Rockwell Valentine – Trumpet Teacher


Rockwell Valentine


Jazz Performance, Temple University

Jazz, Classical

I am a multifaceted trumpet player in the middle of the musical vanguard of New York City, Philadelphia, and Connecticut. I spearhead a myriad of projects that encapsulate my genre-bending and collaborative sound. Devoted to upholding the Black-American musical tradition, my projects are equally as enlightened by the works of Louis Armstrong, Charlie Parker and Miles Davis, as they are by Kendrick Lamar, Bobby McFerrin, and Jimmy Hendrix. I posses a never-ending reservoir of love for the music I create and wish to share my futurism, history, joy, pulse, and honesty with the world. 

Born in Los Angeles, California and raised in Woodstock, Connecticut, I was immersed in an artistic family and made the trumpet my muse at age 11. Throughout high school, I studied under the tutelage of New York City-based trumpet player Tony Glausi and was honored to be accepted into the Jazz at Lincoln Center Summer Jazz Institute of 2019 and the National Association for Music Education All-National Jazz Band of 2020. I continued my musical education at Temple University’s Boyer College of Music; during which time I studied with contemporary musical masters such as: Terell Stafford; Joe Magnarelli; Jon Swana; and David Wong. I am now currently a disciple of New York City’s fabled trumpet player Bruce Harris.

I believe that lesson times are a space dedicated entirely to the student and their needs. I am extremely accepting of my students’ background, prior education, and personal relationship with music; I welcome all with open arms. I dream to be a stepping stone in my students’ musical career, and I hope to help them achieve their goals. I strive to build a mentorship with my students that will last a life time.

When did you begin playing trumpet, and why?

I began playing trumpet when I was 11 years old as part of my middle school concert band. My family had bought a trumpet from a yard sale in the 90’s and had been using it as decoration. When the school encouraged me to choose an instrument, I took this trumpet off the mantel and began to play it—worked just fine. I quickly fell in love with the instrument and started to foster a relationship that would last forever.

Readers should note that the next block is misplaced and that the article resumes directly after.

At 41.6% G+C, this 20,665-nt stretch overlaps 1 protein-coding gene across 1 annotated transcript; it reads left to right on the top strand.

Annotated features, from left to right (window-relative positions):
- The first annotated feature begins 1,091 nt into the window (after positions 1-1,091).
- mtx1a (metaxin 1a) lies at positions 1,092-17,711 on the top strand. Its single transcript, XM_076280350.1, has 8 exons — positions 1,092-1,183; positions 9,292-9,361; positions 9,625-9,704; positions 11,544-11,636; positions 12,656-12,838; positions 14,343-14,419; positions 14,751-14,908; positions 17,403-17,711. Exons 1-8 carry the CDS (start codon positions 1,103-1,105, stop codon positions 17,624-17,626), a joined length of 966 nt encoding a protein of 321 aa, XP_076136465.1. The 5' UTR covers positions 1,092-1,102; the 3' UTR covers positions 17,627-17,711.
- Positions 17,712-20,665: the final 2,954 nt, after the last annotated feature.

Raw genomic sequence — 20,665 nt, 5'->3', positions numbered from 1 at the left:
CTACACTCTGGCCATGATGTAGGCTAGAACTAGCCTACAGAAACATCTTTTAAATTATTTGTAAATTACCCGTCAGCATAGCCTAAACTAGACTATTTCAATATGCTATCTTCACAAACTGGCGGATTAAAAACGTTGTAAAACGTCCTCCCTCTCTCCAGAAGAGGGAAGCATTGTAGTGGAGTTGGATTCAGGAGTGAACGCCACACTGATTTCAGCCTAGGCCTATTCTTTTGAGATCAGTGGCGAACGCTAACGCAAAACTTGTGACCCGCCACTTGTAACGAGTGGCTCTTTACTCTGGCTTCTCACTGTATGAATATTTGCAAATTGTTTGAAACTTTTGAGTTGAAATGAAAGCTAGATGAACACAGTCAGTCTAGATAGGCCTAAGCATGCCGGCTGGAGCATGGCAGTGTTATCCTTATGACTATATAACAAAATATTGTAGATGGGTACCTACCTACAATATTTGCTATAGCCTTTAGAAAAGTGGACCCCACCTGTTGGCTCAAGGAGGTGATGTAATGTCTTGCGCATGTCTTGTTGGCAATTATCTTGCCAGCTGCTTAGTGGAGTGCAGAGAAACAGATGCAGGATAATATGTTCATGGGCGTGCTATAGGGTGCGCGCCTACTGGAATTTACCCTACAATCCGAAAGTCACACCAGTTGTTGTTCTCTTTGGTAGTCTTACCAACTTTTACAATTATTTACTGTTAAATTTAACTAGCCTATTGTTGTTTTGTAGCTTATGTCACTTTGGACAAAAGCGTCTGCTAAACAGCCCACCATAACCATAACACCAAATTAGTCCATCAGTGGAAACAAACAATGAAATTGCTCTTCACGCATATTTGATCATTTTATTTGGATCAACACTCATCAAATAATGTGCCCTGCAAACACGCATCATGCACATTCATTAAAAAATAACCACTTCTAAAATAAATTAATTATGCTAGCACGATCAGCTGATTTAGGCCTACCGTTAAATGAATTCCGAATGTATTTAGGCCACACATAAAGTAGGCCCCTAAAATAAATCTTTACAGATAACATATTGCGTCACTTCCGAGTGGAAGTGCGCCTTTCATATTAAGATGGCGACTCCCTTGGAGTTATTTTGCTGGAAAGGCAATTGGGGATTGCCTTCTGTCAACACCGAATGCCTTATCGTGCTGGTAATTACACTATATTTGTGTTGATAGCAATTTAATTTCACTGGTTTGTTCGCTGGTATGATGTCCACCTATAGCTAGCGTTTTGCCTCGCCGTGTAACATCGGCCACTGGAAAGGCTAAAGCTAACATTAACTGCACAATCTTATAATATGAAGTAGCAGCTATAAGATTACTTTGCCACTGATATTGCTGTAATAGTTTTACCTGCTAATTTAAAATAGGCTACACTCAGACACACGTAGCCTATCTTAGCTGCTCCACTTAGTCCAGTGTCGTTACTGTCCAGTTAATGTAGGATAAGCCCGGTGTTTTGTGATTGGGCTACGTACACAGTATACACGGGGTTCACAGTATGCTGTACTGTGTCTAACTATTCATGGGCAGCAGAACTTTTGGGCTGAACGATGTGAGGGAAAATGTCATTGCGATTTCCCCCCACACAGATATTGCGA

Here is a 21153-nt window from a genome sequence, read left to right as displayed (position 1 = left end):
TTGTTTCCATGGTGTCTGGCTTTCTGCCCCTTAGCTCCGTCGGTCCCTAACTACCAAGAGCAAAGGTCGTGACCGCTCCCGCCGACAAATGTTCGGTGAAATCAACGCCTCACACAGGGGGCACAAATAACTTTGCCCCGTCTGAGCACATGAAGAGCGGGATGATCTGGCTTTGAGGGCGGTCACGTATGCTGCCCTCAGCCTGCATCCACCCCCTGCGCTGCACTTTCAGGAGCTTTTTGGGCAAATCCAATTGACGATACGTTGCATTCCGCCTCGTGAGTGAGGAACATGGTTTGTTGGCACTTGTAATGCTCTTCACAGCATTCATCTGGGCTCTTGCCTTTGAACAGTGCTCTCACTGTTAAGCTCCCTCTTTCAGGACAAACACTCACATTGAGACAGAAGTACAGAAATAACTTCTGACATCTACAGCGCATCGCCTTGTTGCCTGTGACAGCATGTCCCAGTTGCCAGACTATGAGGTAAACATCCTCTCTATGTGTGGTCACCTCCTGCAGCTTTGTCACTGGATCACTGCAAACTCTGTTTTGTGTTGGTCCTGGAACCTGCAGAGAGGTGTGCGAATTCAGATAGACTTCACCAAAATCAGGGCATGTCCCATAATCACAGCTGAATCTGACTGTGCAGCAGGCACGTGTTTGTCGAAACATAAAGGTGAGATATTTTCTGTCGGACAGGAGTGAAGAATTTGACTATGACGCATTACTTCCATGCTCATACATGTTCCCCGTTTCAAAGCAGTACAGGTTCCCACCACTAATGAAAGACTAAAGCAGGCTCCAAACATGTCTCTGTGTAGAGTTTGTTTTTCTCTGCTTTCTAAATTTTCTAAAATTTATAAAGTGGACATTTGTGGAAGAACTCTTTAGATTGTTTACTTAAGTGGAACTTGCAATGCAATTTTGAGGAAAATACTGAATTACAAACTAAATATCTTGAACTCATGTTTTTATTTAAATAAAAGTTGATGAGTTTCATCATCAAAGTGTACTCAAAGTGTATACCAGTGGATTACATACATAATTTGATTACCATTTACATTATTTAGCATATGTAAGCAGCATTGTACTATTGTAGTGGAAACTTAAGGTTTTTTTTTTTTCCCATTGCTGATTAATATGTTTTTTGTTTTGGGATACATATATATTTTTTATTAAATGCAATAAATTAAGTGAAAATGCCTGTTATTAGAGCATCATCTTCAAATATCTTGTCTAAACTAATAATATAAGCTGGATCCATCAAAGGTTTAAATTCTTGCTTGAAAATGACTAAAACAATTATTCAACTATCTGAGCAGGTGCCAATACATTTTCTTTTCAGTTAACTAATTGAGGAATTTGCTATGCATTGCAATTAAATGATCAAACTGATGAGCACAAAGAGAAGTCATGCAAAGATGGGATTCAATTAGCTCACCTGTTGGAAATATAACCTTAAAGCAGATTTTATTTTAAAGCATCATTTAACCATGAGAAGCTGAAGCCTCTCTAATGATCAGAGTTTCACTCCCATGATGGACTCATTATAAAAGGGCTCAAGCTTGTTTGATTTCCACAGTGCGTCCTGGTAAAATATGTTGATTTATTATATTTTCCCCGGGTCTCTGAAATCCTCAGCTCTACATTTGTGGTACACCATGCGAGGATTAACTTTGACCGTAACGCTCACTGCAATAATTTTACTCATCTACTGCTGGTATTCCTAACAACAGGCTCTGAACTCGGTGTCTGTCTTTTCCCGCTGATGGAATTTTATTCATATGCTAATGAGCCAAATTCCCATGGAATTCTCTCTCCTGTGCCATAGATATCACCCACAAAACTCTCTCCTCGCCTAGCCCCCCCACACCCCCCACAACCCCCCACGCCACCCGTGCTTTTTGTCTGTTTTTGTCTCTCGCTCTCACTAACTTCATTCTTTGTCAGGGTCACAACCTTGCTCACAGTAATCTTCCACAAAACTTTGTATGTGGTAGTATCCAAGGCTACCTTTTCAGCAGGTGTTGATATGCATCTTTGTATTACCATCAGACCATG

What other instruments do you play, and what is your experience with them?

Although not my primary instruments, I enjoy playing drums and piano. I have no professional experience with these instruments; however, I find they enhance my trumpet playing as well as my musical concept. I started playing drums and piano during high school simply because of the enjoyment they give me.

What are your personal goals as a musician?

As a musician I aim to become a virtuoso trumpet player and use the trumpet to express the music and sounds that I love. I use every live performance to create beautiful and honest music that uplifts the audience. For me, trumpet is a means of life, and I wish to continue living this life with a trumpet in my hands.

Do you have a memory of a time when a musical concept or technique really clicked?  Something you’ll remember forever?

At age 19, I had the immense pleasure of beginning my studies with New-York-City-based trumpet player Bruce Harris. He continues to teach me a myriad of invaluable lessons; however, there is one lesson that is particularly impactful. For context—It is the tradition of Black-American improvisatory music that an aspiring improviser must replicate the improvisations from their musical ancestors before them. Although this is the main tradition of this music, I didn’t fully grasp what this meant—not until this particular lesson. Harris was able to see I was merely approximating the improvisations of my ancestors and explicitly told me that I need to replicate them verbatim. This lesson changed my concept of improvising, so much so that I can differentiate a clear improvement in my playing from before to after this moment.